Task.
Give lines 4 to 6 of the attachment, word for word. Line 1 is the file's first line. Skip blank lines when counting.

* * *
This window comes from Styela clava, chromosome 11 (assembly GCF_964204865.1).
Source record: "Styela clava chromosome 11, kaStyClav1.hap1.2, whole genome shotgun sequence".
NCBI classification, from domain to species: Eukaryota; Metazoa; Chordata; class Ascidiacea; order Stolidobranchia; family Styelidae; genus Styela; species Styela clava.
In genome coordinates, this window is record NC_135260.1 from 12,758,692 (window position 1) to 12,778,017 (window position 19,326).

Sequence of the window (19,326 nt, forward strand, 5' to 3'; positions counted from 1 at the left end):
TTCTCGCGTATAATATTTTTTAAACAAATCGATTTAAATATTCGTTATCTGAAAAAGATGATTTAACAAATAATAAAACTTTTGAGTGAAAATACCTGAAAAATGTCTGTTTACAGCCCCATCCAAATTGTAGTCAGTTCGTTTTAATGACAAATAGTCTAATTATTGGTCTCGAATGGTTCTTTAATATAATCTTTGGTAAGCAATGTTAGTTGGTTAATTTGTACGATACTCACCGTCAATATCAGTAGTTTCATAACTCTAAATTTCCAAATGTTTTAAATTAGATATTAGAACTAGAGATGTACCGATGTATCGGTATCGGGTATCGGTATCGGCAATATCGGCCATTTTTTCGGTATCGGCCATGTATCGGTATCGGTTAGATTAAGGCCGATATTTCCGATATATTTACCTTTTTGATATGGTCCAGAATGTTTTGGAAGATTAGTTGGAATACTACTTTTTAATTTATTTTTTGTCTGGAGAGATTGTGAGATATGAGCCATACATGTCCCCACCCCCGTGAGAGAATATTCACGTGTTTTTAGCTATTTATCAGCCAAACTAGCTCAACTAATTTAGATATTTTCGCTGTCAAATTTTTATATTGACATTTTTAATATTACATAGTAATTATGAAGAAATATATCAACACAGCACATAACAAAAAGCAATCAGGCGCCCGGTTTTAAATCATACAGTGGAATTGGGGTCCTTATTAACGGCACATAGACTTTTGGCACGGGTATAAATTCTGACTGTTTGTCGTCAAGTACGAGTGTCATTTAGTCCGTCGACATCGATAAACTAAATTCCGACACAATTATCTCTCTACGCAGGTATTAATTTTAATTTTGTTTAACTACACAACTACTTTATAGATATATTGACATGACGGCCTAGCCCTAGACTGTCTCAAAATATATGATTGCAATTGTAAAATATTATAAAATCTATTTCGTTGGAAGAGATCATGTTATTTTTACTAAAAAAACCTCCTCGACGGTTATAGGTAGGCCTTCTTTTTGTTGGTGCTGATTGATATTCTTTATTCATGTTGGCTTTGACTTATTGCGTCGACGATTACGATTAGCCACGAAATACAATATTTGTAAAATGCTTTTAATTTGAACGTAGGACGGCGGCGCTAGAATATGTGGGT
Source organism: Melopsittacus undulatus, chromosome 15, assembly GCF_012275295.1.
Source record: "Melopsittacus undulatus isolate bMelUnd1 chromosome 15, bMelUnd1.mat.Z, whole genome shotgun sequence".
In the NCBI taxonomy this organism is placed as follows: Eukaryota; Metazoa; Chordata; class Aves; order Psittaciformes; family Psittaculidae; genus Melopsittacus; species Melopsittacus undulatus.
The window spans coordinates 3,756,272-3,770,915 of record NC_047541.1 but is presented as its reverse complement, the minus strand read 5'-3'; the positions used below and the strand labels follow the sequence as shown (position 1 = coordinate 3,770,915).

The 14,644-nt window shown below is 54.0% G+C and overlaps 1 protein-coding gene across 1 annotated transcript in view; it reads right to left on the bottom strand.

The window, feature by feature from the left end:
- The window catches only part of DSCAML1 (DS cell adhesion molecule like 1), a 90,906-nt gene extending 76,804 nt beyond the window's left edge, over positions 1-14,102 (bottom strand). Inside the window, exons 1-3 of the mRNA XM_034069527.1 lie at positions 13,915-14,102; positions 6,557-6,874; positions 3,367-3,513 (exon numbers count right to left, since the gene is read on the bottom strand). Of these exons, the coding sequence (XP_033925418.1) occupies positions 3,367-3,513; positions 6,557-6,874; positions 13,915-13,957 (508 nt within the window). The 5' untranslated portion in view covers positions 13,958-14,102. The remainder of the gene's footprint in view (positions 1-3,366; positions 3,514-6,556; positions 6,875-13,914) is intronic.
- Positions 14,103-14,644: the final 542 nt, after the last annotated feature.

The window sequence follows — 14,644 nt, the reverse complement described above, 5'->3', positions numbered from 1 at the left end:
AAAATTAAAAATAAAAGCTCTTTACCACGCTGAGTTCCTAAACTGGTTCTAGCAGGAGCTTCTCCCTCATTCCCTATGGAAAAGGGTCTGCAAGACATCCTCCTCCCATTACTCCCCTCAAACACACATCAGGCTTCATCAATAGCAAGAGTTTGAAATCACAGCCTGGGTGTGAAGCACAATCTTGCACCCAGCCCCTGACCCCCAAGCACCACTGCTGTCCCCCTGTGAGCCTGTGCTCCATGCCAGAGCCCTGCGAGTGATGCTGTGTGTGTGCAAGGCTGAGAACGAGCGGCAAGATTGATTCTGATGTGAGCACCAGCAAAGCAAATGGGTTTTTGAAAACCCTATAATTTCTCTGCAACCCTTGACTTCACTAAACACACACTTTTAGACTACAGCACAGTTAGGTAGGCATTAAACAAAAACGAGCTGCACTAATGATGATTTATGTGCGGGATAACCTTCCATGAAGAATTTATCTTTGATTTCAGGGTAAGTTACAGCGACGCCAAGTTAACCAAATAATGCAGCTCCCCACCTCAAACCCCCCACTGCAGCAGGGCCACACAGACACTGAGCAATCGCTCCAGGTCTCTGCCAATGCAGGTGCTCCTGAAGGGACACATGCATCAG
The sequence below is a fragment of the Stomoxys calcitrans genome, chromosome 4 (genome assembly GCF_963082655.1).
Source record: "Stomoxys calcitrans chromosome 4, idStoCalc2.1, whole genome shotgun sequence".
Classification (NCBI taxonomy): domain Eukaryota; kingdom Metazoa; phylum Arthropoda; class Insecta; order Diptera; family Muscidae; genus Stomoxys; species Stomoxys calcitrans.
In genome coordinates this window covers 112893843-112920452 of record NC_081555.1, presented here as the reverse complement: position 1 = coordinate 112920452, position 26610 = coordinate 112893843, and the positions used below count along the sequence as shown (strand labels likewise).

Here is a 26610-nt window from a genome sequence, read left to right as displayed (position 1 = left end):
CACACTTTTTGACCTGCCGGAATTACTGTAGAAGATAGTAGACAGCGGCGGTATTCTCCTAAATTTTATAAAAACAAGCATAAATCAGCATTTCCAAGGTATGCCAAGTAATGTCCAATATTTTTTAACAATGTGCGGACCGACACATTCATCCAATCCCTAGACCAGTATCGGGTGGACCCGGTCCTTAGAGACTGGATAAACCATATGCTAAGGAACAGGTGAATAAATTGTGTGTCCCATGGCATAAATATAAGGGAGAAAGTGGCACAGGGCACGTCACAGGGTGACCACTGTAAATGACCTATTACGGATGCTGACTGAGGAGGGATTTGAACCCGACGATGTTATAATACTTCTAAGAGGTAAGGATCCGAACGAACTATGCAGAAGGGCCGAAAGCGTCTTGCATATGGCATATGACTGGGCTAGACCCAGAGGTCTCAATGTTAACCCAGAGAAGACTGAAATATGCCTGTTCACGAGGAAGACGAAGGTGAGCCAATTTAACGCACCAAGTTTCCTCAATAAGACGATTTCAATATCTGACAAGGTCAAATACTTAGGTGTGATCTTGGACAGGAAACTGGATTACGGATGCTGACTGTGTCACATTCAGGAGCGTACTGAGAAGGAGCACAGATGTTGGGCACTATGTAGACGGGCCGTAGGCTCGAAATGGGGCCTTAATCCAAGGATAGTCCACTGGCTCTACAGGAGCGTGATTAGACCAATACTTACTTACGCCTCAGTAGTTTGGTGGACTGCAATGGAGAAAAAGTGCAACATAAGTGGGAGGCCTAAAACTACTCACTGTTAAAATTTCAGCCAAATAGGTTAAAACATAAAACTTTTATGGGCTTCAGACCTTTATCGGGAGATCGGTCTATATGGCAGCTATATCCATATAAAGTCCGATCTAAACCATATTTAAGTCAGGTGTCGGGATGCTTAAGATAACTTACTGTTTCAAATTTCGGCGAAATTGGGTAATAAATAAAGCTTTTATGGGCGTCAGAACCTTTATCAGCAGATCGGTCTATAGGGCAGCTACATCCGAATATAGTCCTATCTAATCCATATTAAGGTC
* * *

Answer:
In genome coordinates, this window is record NC_135260.1 from 12,758,692 (window position 1) to 12,778,017 (window position 19,326).

Sequence of the window (19,326 nt, forward strand, 5' to 3'; positions counted from 1 at the left end):
TTCTCGCGTATAATATTTTTTAAACAAATCGATTTAAATATTCGTTATCTGAAAAAGATGATTTAACAAATAATAAAACTTTTGAGTGAAAATACCTGAAAAATGTCTGTTTACAGCCCCATCCAAATTGTAGTCAGTTCGTTTTAATGACAAATAGTCTAATTATTGGTCTCGAATGGTTCTTTAATATAATCTTTGGTAAGCAATGTTAGTTGGTTAATTTGTACGATACTCACCGTCAATATCAGTAGTTTCATAACTCTAAATTTCCAAATGTTTTAAATTAGATATTAGAACTAGAGATGTACCGATGTATCGGTATCGGGTATCGGTATCGGCAATATCGGCCATTTTTTCGGTATCGGCCATGTATCGGTATCGGTTAGATTAAGGCCGATATTTCCGATATATTTACCTTTTTGATATGGTCCAGAATGTTTTGGAAGATTAGTTGGAATACTACTTTTTAATTTATTTTTTGTCTGGAGAGATTGTGAGATATGAGCCATACATGTCCCCACCCCCGTGAGAGAATATTCACGTGTTTTTAGCTATTTATCAGCCAAACTAGCTCAACTAATTTAGATATTTTCGCTGTCAAATTTTTATATTGACATTTTTAATATTACATAGTAATTATGAAGAAATATATCAACACAGCACATAACAAAAAGCAATCAGGCGCCCGGTTTTAAATCATACAGTGGAATTGGGGTCCTTATTAACGGCACATAGACTTTTGGCACGGGTATAAATTCTGACTGTTTGTCGTCAAGTACGAGTGTCATTTAGTCCGTCGACATCGATAAACTAAATTCCGACACAATTATCTCTCTACGCAGGTATTAATTTTAATTTTGTTTAACTACACAACTACTTTATAGATATATTGACATGACGGCCTAGCCCTAGACTGTCTCAAAATATATGATTGCAATTGTAAAATATTATAAAATCTATTTCGTTGGAAGAGATCATGTTATTTTTACTAAAAAAACCTCCTCGACGGTTATAGGTAGGCCTTCTTTTTGTTGGTGCTGATTGATATTCTTTATTCATGTTGGCTTTGACTTATTGCGTCGACGATTACGATTAGCCACGAAATACAATATTTGTAAAATGCTTTTAATTTGAACGTAGGACGGCGGCGCTAGAATATGTGGGT